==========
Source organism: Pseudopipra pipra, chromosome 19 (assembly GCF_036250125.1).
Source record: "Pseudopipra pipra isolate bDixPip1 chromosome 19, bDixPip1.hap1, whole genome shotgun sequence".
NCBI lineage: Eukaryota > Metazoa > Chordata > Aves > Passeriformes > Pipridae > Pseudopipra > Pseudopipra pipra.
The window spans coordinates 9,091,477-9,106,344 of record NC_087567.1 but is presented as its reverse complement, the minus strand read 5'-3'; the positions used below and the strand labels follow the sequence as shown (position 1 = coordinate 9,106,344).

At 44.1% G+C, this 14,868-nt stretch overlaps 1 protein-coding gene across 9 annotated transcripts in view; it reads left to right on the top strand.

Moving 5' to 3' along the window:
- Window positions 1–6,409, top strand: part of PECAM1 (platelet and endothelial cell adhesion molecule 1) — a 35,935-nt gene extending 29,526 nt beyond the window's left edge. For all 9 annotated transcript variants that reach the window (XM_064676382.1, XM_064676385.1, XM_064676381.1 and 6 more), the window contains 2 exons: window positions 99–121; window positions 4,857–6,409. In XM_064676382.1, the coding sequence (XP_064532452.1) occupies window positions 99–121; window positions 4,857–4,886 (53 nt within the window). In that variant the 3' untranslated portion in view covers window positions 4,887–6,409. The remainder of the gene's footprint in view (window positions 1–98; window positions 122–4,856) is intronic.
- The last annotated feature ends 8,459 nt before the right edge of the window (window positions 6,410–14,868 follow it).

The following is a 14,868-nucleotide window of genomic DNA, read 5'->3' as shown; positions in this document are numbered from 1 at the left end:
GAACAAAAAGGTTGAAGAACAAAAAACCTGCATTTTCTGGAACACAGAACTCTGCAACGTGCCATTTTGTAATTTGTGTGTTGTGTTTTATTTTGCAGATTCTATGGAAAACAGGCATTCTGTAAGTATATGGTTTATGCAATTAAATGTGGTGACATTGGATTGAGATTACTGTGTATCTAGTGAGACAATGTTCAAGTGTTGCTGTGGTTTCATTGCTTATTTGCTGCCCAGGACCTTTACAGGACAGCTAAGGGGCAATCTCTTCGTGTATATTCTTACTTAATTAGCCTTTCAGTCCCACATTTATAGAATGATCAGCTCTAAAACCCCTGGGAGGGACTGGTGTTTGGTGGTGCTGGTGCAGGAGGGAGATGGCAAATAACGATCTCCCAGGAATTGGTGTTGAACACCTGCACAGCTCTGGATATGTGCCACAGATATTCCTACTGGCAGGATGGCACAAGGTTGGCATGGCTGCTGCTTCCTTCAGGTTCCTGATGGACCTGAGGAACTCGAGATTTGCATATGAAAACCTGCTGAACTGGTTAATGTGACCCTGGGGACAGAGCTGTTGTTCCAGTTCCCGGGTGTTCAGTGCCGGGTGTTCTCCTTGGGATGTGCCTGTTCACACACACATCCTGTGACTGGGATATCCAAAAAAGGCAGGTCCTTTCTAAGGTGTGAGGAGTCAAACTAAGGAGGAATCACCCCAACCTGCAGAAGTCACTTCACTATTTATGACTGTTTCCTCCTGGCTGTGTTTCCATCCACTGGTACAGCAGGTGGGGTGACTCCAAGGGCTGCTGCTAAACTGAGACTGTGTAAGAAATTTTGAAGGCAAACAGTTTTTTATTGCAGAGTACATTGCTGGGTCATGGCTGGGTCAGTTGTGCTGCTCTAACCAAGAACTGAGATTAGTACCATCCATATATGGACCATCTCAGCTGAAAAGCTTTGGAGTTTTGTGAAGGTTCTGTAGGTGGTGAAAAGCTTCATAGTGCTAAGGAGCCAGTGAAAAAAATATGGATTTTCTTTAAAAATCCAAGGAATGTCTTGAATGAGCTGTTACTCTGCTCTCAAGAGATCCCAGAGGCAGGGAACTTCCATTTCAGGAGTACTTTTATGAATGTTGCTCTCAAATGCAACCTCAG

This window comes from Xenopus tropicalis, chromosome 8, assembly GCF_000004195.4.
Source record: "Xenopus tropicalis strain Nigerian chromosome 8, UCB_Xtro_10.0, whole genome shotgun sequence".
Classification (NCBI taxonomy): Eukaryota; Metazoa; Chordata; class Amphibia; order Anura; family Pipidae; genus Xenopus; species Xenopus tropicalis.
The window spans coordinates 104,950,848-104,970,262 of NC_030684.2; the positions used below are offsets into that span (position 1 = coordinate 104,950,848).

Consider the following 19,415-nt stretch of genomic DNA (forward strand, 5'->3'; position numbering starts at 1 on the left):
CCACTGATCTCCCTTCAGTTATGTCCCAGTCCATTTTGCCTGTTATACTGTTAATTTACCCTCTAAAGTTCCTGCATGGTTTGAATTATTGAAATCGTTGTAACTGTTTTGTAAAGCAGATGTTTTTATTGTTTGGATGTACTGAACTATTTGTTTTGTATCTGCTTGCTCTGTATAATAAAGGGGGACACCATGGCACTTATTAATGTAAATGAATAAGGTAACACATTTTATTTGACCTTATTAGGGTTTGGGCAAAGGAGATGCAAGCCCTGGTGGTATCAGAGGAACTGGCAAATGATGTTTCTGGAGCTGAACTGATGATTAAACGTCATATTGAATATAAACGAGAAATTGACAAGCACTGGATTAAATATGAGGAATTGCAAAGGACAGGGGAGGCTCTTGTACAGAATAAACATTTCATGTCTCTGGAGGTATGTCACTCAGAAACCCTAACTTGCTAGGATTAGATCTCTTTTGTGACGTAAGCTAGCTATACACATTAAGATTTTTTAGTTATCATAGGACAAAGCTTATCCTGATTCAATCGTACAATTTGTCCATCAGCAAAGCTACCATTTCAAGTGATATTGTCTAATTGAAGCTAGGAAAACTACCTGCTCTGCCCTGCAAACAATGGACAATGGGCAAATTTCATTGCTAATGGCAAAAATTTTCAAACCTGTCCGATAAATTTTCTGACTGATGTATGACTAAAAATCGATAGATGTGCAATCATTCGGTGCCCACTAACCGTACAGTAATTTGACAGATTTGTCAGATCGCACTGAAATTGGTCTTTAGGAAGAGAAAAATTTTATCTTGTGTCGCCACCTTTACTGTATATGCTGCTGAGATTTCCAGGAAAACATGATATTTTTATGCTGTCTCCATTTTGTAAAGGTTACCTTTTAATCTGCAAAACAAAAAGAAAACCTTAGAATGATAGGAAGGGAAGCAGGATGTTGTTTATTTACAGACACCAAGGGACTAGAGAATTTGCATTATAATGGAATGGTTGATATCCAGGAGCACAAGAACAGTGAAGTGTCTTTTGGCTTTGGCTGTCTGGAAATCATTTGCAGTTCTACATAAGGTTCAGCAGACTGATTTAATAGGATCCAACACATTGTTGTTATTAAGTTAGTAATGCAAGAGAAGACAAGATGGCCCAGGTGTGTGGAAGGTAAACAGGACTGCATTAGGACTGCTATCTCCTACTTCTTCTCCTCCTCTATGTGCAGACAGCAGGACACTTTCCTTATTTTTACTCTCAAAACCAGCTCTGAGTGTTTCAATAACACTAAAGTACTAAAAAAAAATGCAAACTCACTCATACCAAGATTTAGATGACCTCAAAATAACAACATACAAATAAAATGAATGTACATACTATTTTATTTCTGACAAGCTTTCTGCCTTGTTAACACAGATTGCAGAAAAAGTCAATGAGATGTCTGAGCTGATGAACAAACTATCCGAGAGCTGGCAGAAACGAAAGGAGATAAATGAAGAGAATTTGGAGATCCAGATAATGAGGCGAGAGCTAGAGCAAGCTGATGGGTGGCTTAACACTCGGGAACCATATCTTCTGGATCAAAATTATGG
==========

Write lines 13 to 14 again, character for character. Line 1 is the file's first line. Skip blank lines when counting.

Classification (NCBI taxonomy): Eukaryota; Metazoa; Chordata; class Amphibia; order Anura; family Pipidae; genus Xenopus; species Xenopus tropicalis.
The window spans coordinates 104,950,848-104,970,262 of NC_030684.2; the positions used below are offsets into that span (position 1 = coordinate 104,950,848).